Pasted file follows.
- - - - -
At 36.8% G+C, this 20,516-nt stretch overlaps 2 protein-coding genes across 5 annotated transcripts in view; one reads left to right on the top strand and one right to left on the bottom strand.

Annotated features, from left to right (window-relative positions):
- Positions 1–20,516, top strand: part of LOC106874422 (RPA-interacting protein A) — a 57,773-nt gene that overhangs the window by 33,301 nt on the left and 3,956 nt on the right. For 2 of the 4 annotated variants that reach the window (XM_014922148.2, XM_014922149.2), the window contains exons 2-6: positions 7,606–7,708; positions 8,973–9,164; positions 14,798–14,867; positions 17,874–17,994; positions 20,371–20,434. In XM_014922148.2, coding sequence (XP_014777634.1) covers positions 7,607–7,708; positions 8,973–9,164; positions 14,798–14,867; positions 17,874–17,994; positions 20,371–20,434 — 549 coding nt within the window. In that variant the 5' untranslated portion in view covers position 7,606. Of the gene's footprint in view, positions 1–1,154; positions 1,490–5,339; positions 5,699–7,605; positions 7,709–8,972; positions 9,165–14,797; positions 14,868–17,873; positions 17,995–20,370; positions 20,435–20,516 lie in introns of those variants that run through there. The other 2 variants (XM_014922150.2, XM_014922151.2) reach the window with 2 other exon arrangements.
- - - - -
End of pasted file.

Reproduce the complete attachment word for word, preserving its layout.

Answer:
At 36.8% G+C, this 20,516-nt stretch overlaps 2 protein-coding genes across 5 annotated transcripts in view; one reads left to right on the top strand and one right to left on the bottom strand.

Annotated features, from left to right (window-relative positions):
- Positions 1–20,516, top strand: part of LOC106874422 (RPA-interacting protein A) — a 57,773-nt gene that overhangs the window by 33,301 nt on the left and 3,956 nt on the right. For 2 of the 4 annotated variants that reach the window (XM_014922148.2, XM_014922149.2), the window contains exons 2-6: positions 7,606–7,708; positions 8,973–9,164; positions 14,798–14,867; positions 17,874–17,994; positions 20,371–20,434. In XM_014922148.2, coding sequence (XP_014777634.1) covers positions 7,607–7,708; positions 8,973–9,164; positions 14,798–14,867; positions 17,874–17,994; positions 20,371–20,434 — 549 coding nt within the window. In that variant the 5' untranslated portion in view covers position 7,606. Of the gene's footprint in view, positions 1–1,154; positions 1,490–5,339; positions 5,699–7,605; positions 7,709–8,972; positions 9,165–14,797; positions 14,868–17,873; positions 17,995–20,370; positions 20,435–20,516 lie in introns of those variants that run through there. The other 2 variants (XM_014922150.2, XM_014922151.2) reach the window with 2 other exon arrangements.